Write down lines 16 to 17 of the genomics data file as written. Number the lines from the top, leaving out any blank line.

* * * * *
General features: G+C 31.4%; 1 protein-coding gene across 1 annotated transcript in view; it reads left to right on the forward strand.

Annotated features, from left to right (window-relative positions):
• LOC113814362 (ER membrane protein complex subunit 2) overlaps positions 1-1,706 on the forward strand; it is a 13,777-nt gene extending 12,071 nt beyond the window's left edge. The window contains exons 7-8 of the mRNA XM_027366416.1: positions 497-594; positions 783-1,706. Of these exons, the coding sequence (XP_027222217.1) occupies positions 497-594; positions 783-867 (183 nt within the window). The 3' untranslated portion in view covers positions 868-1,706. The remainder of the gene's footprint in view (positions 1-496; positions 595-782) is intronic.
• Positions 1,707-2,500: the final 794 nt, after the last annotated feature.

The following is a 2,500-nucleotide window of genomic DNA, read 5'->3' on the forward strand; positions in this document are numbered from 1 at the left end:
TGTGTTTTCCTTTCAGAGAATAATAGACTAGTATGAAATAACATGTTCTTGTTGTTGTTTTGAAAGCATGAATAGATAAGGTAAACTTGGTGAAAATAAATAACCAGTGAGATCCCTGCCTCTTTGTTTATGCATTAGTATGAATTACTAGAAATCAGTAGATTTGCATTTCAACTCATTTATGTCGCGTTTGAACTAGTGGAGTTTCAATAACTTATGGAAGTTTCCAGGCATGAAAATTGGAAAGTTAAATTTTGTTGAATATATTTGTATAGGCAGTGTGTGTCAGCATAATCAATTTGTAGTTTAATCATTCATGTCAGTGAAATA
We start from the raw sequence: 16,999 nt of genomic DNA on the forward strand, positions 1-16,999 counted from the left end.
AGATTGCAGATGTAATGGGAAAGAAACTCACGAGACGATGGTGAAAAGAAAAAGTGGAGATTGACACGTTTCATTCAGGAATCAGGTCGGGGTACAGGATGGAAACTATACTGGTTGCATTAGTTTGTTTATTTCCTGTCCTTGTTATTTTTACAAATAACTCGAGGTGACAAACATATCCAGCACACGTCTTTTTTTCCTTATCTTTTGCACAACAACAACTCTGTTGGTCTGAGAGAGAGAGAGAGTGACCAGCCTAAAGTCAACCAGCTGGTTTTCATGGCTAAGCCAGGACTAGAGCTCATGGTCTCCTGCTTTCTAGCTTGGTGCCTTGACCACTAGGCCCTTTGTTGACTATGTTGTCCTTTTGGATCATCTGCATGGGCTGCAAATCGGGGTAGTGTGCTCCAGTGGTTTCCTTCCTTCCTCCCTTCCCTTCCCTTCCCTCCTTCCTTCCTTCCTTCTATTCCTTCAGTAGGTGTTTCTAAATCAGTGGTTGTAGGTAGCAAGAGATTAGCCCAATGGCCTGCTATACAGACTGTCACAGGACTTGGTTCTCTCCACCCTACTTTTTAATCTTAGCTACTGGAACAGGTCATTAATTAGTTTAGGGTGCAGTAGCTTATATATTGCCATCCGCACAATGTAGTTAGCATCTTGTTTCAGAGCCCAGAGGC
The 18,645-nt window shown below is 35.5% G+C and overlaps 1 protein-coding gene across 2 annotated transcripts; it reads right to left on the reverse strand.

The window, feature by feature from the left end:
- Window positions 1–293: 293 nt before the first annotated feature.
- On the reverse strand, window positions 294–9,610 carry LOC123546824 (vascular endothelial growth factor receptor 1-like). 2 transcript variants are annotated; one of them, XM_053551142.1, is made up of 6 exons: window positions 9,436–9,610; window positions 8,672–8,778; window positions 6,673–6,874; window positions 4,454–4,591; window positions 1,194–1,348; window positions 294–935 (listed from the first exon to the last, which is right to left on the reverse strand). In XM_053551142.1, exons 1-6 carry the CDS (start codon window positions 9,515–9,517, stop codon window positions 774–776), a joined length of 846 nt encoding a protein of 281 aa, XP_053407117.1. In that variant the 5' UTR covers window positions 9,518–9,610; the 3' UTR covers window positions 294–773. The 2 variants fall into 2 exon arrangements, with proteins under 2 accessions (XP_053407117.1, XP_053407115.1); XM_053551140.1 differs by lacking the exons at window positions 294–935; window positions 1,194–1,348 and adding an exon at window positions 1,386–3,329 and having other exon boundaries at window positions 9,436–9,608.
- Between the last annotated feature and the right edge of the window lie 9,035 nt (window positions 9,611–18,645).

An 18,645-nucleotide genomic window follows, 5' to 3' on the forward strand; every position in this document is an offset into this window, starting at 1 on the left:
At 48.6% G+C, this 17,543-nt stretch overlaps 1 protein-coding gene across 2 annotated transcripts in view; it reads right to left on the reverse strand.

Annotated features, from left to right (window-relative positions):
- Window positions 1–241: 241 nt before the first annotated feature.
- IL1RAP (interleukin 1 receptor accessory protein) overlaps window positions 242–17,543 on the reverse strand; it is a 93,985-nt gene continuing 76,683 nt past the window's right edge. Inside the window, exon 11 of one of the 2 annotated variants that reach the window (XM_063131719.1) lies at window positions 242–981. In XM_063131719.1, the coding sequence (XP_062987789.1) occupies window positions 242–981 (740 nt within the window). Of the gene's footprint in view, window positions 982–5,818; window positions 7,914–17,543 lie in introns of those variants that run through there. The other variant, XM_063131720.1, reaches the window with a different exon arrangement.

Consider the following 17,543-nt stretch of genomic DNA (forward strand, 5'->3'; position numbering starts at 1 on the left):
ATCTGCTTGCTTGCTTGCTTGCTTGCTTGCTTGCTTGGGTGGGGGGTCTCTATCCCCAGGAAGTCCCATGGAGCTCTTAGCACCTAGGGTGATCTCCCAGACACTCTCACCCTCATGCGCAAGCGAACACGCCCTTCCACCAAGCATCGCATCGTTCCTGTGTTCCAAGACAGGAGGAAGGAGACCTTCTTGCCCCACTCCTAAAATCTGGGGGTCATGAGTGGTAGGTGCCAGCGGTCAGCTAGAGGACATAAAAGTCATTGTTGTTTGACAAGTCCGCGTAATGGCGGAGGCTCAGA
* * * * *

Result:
Annotated features, from left to right (window-relative positions):
- Window positions 1–241: 241 nt before the first annotated feature.